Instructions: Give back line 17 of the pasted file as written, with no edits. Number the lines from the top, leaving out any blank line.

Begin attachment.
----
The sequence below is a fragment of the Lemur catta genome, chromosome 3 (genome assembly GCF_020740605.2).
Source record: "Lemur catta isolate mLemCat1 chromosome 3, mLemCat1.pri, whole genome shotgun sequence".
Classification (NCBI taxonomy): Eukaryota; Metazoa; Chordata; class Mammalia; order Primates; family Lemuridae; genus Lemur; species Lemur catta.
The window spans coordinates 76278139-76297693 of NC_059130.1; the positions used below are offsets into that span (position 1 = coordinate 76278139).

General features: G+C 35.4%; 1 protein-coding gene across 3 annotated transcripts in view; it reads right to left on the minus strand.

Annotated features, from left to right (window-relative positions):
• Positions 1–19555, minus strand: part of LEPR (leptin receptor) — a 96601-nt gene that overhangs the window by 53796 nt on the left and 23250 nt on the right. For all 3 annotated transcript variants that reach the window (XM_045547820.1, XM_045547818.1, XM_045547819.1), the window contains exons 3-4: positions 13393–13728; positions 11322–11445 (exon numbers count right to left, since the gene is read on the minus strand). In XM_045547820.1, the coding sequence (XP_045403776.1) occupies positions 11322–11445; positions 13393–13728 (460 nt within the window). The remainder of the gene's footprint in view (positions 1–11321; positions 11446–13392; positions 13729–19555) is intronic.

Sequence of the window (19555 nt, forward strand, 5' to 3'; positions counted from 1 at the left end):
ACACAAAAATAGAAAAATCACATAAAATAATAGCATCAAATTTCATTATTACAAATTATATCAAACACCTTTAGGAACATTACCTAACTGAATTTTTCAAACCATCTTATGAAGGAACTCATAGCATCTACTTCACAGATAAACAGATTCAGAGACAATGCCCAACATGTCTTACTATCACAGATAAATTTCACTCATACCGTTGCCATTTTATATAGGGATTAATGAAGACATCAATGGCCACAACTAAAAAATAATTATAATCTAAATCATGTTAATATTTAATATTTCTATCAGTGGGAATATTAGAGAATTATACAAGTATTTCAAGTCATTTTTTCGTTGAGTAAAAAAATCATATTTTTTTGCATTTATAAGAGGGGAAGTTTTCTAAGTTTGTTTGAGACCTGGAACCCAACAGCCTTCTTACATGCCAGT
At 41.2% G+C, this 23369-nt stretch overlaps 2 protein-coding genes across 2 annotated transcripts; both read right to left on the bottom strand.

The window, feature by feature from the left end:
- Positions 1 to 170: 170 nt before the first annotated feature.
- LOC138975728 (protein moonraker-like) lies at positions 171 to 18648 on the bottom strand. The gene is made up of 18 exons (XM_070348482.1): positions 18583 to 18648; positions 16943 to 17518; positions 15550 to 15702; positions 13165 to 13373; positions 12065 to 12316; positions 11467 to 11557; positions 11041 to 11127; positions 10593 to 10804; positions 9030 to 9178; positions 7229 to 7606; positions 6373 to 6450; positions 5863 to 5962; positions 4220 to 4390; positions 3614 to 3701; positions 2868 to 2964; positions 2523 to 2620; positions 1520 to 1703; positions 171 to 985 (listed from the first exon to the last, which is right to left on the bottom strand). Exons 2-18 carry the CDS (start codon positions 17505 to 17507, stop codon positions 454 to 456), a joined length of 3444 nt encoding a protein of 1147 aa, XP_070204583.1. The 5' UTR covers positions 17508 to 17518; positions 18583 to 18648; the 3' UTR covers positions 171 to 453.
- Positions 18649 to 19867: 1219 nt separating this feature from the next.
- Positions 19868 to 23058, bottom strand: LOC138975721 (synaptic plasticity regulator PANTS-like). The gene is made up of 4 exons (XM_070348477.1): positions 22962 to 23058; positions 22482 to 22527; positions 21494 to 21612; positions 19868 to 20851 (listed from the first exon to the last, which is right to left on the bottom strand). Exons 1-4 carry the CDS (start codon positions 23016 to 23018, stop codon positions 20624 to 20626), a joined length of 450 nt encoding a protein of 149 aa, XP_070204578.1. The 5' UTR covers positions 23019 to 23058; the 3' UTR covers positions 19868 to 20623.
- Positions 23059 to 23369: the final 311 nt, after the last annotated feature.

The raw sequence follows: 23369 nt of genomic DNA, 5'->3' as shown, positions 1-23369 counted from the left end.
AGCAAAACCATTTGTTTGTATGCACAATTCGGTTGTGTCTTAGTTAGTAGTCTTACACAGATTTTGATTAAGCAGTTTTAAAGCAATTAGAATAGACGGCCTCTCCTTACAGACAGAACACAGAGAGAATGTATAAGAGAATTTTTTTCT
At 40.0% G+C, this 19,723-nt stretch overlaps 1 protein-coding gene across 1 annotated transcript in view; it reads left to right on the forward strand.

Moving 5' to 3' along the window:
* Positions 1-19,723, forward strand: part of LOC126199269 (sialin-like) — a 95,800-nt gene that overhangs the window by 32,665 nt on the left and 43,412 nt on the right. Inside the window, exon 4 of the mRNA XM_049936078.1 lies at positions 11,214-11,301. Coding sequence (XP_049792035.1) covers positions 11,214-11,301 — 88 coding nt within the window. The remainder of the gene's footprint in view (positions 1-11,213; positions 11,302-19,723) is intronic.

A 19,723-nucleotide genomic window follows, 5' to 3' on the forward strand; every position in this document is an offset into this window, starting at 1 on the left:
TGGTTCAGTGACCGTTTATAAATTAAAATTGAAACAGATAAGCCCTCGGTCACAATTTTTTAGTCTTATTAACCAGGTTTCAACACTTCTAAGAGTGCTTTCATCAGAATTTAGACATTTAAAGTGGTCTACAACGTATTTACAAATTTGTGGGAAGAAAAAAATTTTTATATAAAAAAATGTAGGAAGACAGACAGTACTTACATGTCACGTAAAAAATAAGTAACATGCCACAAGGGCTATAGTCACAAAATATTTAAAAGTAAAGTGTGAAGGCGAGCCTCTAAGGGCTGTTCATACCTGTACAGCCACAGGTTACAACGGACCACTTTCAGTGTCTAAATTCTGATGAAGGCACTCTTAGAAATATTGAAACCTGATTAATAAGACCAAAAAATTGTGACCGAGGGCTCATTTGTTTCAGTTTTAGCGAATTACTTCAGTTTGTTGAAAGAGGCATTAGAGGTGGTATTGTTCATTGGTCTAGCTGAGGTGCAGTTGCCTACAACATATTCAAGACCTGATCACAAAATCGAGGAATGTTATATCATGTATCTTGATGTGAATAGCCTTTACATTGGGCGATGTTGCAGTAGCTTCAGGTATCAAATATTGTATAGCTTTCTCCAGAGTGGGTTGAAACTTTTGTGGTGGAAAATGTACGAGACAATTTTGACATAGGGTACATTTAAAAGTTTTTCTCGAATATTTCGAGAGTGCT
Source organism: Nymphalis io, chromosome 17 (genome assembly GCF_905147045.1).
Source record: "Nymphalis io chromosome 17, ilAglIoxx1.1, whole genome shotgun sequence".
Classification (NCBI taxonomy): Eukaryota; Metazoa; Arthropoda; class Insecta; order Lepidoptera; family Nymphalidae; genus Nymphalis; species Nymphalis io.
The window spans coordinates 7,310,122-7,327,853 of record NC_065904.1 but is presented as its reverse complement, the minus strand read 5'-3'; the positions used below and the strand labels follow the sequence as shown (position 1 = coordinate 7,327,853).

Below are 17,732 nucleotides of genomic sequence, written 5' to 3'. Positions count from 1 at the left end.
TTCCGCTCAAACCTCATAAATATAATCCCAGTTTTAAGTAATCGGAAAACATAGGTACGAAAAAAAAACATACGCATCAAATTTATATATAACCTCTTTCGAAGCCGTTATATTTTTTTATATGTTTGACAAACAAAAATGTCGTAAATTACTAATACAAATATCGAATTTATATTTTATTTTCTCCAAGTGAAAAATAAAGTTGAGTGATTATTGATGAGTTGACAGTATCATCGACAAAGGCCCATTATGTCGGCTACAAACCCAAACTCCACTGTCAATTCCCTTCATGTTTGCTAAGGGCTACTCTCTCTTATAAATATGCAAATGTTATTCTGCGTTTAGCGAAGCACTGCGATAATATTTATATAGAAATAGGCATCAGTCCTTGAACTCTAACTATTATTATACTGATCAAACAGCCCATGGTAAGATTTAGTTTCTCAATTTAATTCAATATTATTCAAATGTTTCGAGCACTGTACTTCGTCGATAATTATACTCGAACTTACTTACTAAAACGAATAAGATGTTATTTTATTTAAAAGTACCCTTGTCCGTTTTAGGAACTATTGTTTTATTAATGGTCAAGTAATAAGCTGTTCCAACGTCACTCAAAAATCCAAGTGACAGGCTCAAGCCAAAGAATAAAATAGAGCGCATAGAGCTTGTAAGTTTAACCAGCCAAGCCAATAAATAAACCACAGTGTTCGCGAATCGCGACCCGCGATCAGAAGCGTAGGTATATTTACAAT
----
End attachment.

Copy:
The raw sequence follows: 23369 nt of genomic DNA, 5'->3' as shown, positions 1-23369 counted from the left end.